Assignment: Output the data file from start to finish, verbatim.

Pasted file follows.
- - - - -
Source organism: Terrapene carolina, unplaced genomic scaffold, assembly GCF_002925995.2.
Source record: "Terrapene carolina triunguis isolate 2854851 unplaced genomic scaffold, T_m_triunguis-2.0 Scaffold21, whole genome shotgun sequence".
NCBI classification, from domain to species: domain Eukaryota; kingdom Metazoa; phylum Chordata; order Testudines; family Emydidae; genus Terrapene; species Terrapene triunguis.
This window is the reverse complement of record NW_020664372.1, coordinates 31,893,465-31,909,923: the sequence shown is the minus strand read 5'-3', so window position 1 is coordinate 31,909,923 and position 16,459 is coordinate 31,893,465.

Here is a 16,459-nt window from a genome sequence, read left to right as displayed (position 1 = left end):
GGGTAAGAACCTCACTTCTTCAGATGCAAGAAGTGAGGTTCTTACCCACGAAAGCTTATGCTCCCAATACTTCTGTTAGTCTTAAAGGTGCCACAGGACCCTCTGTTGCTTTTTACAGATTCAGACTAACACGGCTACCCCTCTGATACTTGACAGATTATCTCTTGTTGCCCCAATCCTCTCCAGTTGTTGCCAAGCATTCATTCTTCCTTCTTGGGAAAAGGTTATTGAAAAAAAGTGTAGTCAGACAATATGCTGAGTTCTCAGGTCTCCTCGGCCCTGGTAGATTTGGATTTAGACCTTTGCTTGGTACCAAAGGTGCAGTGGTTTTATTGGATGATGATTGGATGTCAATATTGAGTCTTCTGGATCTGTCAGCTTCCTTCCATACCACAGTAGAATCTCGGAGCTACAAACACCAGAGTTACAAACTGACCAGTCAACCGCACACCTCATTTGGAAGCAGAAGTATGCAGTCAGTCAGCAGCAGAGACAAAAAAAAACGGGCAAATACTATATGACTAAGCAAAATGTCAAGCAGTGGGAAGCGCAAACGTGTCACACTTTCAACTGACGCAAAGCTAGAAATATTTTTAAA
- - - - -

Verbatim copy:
Source organism: Terrapene carolina, unplaced genomic scaffold, assembly GCF_002925995.2.
Source record: "Terrapene carolina triunguis isolate 2854851 unplaced genomic scaffold, T_m_triunguis-2.0 Scaffold21, whole genome shotgun sequence".
NCBI classification, from domain to species: domain Eukaryota; kingdom Metazoa; phylum Chordata; order Testudines; family Emydidae; genus Terrapene; species Terrapene triunguis.
This window is the reverse complement of record NW_020664372.1, coordinates 31,893,465-31,909,923: the sequence shown is the minus strand read 5'-3', so window position 1 is coordinate 31,909,923 and position 16,459 is coordinate 31,893,465.

Here is a 16,459-nt window from a genome sequence, read left to right as displayed (position 1 = left end):
GGGTAAGAACCTCACTTCTTCAGATGCAAGAAGTGAGGTTCTTACCCACGAAAGCTTATGCTCCCAATACTTCTGTTAGTCTTAAAGGTGCCACAGGACCCTCTGTTGCTTTTTACAGATTCAGACTAACACGGCTACCCCTCTGATACTTGACAGATTATCTCTTGTTGCCCCAATCCTCTCCAGTTGTTGCCAAGCATTCATTCTTCCTTCTTGGGAAAAGGTTATTGAAAAAAAGTGTAGTCAGACAATATGCTGAGTTCTCAGGTCTCCTCGGCCCTGGTAGATTTGGATTTAGACCTTTGCTTGGTACCAAAGGTGCAGTGGTTTTATTGGATGATGATTGGATGTCAATATTGAGTCTTCTGGATCTGTCAGCTTCCTTCCATACCACAGTAGAATCTCGGAGCTACAAACACCAGAGTTACAAACTGACCAGTCAACCGCACACCTCATTTGGAAGCAGAAGTATGCAGTCAGTCAGCAGCAGAGACAAAAAAAAACGGGCAAATACTATATGACTAAGCAAAATGTCAAGCAGTGGGAAGCGCAAACGTGTCACACTTTCAACTGACGCAAAGCTAGAAATATTTTTAAA